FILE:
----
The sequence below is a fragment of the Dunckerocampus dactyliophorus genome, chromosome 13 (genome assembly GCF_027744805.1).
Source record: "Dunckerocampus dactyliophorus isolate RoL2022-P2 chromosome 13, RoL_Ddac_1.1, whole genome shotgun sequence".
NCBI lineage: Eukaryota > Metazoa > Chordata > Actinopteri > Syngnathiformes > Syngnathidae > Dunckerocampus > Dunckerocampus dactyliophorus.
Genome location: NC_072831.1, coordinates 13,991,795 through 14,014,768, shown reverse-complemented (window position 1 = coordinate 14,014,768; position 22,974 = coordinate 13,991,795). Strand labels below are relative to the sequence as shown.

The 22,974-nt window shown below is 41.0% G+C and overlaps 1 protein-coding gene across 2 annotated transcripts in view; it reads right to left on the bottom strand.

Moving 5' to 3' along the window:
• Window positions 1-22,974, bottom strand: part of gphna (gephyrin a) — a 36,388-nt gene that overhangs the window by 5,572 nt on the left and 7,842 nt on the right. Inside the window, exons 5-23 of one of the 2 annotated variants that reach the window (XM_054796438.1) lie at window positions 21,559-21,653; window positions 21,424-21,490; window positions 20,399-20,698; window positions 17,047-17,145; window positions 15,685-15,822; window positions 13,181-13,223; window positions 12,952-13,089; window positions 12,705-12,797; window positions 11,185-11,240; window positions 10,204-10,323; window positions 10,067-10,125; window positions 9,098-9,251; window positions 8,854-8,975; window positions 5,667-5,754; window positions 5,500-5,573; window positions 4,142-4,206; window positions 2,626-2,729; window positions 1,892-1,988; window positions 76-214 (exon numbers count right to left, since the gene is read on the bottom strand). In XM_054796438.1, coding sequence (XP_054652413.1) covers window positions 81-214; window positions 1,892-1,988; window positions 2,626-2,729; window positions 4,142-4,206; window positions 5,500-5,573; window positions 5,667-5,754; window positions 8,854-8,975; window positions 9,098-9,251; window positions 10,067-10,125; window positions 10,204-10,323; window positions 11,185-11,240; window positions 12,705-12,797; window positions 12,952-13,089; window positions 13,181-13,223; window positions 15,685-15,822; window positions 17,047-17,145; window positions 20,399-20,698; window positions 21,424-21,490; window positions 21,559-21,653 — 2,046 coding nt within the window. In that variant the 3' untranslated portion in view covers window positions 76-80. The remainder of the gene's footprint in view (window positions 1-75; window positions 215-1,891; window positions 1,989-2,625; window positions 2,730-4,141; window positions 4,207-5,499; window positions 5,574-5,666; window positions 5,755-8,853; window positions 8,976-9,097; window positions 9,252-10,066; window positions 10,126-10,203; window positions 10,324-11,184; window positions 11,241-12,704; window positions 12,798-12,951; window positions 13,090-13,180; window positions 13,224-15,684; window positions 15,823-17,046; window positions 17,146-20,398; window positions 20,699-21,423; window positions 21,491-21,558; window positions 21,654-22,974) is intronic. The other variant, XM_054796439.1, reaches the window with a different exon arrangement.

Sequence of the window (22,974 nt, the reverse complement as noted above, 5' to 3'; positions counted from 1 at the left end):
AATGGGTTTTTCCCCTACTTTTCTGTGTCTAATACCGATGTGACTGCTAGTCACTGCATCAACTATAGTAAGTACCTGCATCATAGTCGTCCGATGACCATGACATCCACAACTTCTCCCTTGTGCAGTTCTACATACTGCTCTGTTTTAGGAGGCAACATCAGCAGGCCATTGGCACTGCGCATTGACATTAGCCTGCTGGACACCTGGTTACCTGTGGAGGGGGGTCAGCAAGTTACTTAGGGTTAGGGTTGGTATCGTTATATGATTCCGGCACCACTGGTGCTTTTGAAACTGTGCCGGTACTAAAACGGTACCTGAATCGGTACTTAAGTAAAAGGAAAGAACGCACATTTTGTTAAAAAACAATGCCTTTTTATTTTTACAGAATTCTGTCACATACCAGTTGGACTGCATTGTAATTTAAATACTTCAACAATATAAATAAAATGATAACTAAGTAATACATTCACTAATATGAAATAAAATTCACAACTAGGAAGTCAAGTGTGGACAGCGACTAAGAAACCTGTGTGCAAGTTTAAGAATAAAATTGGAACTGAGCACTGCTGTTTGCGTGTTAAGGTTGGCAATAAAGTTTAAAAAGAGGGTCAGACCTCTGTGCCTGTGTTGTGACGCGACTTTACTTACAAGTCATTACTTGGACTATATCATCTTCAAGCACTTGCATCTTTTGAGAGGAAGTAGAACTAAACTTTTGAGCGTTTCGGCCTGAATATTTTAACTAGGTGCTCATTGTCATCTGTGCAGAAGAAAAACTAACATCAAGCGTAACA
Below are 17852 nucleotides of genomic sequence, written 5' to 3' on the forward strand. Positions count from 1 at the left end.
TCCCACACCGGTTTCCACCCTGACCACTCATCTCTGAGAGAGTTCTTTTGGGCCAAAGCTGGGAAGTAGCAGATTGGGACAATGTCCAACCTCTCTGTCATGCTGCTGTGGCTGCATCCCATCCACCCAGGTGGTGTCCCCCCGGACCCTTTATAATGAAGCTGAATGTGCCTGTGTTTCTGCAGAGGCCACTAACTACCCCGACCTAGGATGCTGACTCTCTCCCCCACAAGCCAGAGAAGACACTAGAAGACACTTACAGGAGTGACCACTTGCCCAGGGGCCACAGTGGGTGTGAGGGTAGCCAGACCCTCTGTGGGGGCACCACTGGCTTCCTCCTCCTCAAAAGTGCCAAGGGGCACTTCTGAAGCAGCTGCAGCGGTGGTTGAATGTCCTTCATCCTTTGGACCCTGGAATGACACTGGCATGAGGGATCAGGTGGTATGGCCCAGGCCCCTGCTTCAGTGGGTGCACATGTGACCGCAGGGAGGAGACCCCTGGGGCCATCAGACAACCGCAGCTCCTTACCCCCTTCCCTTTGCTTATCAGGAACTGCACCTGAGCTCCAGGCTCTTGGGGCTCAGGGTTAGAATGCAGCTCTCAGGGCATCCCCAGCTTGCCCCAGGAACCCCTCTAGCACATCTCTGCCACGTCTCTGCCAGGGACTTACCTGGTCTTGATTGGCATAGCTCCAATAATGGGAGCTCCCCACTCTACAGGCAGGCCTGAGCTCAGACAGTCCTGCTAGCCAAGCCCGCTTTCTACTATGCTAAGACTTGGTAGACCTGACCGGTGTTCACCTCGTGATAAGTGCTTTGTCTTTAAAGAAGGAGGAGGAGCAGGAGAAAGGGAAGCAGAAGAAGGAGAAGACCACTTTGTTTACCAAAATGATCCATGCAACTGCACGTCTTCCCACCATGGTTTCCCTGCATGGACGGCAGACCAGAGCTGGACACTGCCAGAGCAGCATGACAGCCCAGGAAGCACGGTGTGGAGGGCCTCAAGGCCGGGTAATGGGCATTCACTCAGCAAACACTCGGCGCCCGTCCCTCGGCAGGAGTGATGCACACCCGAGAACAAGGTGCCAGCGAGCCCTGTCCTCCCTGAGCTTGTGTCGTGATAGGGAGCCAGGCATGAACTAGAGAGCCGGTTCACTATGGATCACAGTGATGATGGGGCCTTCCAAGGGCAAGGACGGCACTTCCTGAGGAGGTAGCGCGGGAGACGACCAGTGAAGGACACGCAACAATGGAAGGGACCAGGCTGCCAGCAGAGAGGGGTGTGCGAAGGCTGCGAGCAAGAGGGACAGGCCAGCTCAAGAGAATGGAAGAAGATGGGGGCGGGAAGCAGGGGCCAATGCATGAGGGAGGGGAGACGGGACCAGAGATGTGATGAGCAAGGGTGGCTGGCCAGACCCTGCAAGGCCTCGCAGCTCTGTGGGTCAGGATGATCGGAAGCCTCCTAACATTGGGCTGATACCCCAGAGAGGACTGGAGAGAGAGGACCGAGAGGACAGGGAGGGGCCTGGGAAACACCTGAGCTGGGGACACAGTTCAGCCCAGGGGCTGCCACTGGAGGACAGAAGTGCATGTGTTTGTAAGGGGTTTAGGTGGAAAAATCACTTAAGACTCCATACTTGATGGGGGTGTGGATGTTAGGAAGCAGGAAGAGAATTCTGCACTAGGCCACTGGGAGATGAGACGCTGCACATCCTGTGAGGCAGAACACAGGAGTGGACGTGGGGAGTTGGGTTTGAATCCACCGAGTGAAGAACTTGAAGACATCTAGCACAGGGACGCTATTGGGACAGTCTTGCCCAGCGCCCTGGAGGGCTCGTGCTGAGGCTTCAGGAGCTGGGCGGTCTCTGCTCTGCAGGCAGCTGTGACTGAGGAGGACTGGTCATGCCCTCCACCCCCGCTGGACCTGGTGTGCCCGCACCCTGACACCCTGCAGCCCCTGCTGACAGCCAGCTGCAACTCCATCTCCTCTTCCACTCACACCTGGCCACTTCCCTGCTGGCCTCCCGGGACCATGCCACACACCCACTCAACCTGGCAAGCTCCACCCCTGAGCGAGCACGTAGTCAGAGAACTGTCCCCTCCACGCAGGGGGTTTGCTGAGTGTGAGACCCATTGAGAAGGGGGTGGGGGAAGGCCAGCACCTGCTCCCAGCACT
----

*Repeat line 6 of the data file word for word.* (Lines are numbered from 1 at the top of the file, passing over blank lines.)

Moving 5' to 3' along the window: